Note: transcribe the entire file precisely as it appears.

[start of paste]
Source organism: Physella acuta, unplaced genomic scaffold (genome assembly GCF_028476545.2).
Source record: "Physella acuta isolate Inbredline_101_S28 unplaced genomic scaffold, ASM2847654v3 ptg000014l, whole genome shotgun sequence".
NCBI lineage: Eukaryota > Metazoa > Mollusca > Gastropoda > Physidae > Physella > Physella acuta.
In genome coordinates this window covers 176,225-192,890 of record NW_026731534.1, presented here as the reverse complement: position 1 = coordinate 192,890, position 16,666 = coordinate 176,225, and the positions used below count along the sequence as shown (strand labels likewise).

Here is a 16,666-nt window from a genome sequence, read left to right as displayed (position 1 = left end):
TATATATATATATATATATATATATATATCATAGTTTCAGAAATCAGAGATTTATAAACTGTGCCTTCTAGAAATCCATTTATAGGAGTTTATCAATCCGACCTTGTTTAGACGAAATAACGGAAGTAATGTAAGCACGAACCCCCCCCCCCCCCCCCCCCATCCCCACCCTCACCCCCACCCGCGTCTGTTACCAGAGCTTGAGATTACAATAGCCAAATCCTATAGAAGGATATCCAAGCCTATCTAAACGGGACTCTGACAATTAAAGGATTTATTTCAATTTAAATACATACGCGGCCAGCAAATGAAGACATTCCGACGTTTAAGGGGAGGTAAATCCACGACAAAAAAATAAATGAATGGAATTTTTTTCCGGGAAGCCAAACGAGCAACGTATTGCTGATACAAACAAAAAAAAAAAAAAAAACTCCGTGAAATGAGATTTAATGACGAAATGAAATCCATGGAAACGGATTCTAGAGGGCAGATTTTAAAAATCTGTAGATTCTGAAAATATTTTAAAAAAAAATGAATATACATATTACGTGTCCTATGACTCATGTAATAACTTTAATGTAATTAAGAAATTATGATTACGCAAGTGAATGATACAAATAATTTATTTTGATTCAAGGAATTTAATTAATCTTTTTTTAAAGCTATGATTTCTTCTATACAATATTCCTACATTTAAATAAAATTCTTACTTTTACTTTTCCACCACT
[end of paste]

Source organism: Physella acuta, unplaced genomic scaffold (genome assembly GCF_028476545.2).
Source record: "Physella acuta isolate Inbredline_101_S28 unplaced genomic scaffold, ASM2847654v3 ptg000014l, whole genome shotgun sequence".
NCBI lineage: Eukaryota > Metazoa > Mollusca > Gastropoda > Physidae > Physella > Physella acuta.
In genome coordinates this window covers 176,225-192,890 of record NW_026731534.1, presented here as the reverse complement: position 1 = coordinate 192,890, position 16,666 = coordinate 176,225, and the positions used below count along the sequence as shown (strand labels likewise).

Here is a 16,666-nt window from a genome sequence, read left to right as displayed (position 1 = left end):
TATATATATATATATATATATATATATATCATAGTTTCAGAAATCAGAGATTTATAAACTGTGCCTTCTAGAAATCCATTTATAGGAGTTTATCAATCCGACCTTGTTTAGACGAAATAACGGAAGTAATGTAAGCACGAACCCCCCCCCCCCCCCCCCCCATCCCCACCCTCACCCCCACCCGCGTCTGTTACCAGAGCTTGAGATTACAATAGCCAAATCCTATAGAAGGATATCCAAGCCTATCTAAACGGGACTCTGACAATTAAAGGATTTATTTCAATTTAAATACATACGCGGCCAGCAAATGAAGACATTCCGACGTTTAAGGGGAGGTAAATCCACGACAAAAAAATAAATGAATGGAATTTTTTTCCGGGAAGCCAAACGAGCAACGTATTGCTGATACAAACAAAAAAAAAAAAAAAAACTCCGTGAAATGAGATTTAATGACGAAATGAAATCCATGGAAACGGATTCTAGAGGGCAGATTTTAAAAATCTGTAGATTCTGAAAATATTTTAAAAAAAAATGAATATACATATTACGTGTCCTATGACTCATGTAATAACTTTAATGTAATTAAGAAATTATGATTACGCAAGTGAATGATACAAATAATTTATTTTGATTCAAGGAATTTAATTAATCTTTTTTTAAAGCTATGATTTCTTCTATACAATATTCCTACATTTAAATAAAATTCTTACTTTTACTTTTCCACCACT